Because gold mining is part of our heritage, the blocks were sewn into a background of gold material.

The bald eagle of the United States flies above; the center of the quilt holds a Bear Republic Insignia and the Insignia of the County of Calaveras. All of this took permissions from the artist who designed the Insignia and from the county. What an undertaking; what a successful and beautiful endeavor.

As I reminisced over the various blocks two people were attempting to find the five frogs on the quilt. Four of them are pretty easy, but the fifth one is difficult to find. Who thought to put a bit of mystery into the quilt?
The great part of this affair is that the Independence Hall Quilters formed their group and have become one of the top quilter’s guilds in the nation. They have maintained, over those 33 years, a huge membership that hovers between 250 and 225. Like a family, they work together, socialize, learn new techniques, teach and revel in fabric art.

Their Faire is as unique as they are. Quilts on display can never be repeated. Thus a conservative estimate of 3,300 quilts have been exhibited by countless numbers of quilters over the years. Also unique to this Faire is the antique “heritage” props the men and women of the group arrange to enhance the quilts displayed. There are male quilters, but these men are the husbands who have become involved in the undertaking along with their wives.

The couples enjoy a set-up party; with music and great food. They do the same in reverse as each year the quilts are taken down and their owners come to pick them up. Some come by UPS and are returned the same way.

Besides the quilts and props and parties, the quilters sew a challenge quilt, a raffle quilt and provide multiple quilts for the Ronald McDonald House and Habitat for Humanity. They provide quilts for those in need locally as well. The money they earn from their Faire provides student scholarships. What a wonderful bunch of empowered women. And it all started with a quilt.

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“All you need is ignorance and confidence and then success is sure,” quipped Mark Twain, AKA Samuel Langhorne Clemons. In truth, success didn’t come easily for Twain. He had ups and many downs; he suffered hunger, poverty, despondency and had at one time decided to take his own life over his failures. Lucky for us, news of his story’s success, “Jim Smiley And His Jumping Frog,”  reached him in time and brought him back from his depression so he failed at suicide, as well.

He was here in Calaveras County at the time. The jumping frog story was generated by a conversation in an Angels Camp bar. Gold mining was one of his failures and he tried journalism as a more profitable job. But it was a hungry, cold time for him. He wrote in his diary: “January 23, 1865. Rainy, stormy. Beans and dishwater for breakfast…dishwater & beans for dinner, & both articles warmed over for supper. January 24th. Rained all day-meals as before. Jan 25th. Same as above.”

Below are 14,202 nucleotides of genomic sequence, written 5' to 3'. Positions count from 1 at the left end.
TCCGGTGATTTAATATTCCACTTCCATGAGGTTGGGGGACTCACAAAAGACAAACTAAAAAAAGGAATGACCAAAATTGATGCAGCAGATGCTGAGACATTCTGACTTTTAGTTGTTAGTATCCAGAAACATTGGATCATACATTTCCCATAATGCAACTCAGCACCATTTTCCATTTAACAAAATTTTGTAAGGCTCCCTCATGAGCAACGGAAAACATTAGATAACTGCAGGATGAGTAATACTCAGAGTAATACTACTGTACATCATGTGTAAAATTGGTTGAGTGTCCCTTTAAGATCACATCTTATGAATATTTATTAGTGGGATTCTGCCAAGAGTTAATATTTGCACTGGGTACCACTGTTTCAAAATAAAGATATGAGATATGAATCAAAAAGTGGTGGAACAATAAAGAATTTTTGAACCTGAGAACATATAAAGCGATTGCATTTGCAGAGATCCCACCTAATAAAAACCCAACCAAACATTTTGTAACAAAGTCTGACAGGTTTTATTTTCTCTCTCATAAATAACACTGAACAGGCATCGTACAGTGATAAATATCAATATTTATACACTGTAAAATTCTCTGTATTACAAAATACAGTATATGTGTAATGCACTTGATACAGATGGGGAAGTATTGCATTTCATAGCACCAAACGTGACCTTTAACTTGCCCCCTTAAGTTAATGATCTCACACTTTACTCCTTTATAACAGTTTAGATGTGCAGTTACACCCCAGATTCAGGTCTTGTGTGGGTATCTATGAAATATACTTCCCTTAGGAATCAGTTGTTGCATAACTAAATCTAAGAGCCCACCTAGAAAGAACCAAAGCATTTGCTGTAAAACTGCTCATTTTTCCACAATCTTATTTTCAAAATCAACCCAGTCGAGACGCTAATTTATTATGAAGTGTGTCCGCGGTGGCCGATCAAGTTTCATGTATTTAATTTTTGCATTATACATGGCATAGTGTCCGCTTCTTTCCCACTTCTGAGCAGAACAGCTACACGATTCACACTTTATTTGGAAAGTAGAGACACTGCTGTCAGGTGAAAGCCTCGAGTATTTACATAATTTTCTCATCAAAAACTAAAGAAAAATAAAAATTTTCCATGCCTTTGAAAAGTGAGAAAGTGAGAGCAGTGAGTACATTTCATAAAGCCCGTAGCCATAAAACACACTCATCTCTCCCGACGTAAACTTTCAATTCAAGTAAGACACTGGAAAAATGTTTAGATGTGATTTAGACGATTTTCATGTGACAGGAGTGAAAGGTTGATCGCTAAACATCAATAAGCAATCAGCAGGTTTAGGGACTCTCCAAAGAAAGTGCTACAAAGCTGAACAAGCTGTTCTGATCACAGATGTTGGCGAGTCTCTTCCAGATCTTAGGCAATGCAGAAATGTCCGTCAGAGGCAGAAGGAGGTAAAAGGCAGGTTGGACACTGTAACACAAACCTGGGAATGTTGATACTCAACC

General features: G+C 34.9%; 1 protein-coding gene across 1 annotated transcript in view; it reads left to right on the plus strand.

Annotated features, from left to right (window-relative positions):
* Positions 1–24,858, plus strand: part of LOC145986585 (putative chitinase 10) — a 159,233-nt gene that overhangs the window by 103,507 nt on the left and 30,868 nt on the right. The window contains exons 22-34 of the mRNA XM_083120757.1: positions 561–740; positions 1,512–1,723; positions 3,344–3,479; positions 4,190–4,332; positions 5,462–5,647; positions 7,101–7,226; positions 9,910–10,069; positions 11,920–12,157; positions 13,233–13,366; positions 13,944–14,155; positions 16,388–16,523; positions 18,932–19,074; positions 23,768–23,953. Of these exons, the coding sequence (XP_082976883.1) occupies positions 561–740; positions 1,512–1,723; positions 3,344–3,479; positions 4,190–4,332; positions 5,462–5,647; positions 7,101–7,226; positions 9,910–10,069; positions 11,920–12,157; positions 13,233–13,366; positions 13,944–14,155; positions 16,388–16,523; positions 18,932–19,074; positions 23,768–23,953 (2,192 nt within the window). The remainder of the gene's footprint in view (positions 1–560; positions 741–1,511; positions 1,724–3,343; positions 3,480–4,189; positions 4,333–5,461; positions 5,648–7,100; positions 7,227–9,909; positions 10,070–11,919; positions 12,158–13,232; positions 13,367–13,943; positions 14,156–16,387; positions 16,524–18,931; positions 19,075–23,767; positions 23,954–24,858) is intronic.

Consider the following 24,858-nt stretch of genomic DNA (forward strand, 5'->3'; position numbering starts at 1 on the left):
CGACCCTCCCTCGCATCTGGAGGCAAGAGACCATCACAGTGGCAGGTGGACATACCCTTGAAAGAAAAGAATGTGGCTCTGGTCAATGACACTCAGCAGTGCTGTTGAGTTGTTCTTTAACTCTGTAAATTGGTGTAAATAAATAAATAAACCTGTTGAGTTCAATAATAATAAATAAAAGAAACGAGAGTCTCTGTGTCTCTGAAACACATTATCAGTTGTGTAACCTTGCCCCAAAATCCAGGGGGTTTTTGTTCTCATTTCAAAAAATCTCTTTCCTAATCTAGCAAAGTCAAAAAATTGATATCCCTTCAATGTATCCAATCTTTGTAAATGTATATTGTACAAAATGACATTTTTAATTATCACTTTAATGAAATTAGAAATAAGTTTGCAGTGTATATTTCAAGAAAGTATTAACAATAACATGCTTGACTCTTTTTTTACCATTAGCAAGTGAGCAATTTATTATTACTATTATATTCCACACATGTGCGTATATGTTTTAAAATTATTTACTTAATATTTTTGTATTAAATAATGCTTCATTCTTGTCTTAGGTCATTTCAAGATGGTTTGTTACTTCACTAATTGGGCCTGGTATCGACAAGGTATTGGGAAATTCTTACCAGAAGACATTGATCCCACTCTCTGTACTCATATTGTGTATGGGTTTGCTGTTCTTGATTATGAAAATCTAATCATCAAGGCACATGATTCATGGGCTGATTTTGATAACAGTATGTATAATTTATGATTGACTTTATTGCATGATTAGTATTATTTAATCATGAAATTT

Before moving West, he loved being a Mississippi river pilot, it was lucrative too. He once bragged he made more money than the Vice President of the United States.  But Missouri was a Confederate State, and he and his brother headed west when war was imminent.
Before he got his Mississippi River pilot’s license, he found work at a Newspaper and worked in printing as an assistant. He’d occasionally insert humorous things in the paper anonymously when the editor was absent.  He inherited his red hair from his mother and probably her sense of humor as well. He was pulled at least nine times out of the river in a “substantially drowned condition” at which she scoffed, “People who are born to be hanged are safe in the water.” She never expected the runt to live. He was always in trouble.

This bust of Twain is borrowed from the Bancroft Library along with many other artifacts in a very well done exhibit at the 3 acre Angels Camp Museum. While Mark Twain lived in Angels Camp, he met Bret Harte and other famous writers from San Francisco, where he eventually moved. He was a humorist to be sure, and he is famous for his wry quips, such as: “A classic is something that everyone wants to have read and nobody wants to read.” And “The very ink with which all history is written is merely fluid prejudice.” But, of course, for this community, he is of paramount importance which is why they are celebrating his many accomplishments over this weekend. Its certainly worth the drive. Especially since the Museum Committee has published all five of his various Jumping Frog story variations in one volume for sale at this event. 

This community had no paved roads in 1928. Someone suggested they have a frog jumping contest, as in the famous Mark Twain story, to raise enough money to pave Main St. Angels Camp.  And, so it was done and has evolved into the largest such frog jumping festival in the world. In fact, the Little Flower, New York’s Mayor, La Guardia ,came to see the frogs jump along with other famous people over the years.

The contest held the 3rd weekend in May attracts an average of 10,000 people to come see “the jumps.” Its old home week. kids who once jumped frogs, return in May with their children and grandchildren to try their hand at the $1,000 prize, but mostly for the camaraderie.

Gold may have been a big industry all those years ago, and established Angels Camp, but Mark Twain put Angels Camp on the map.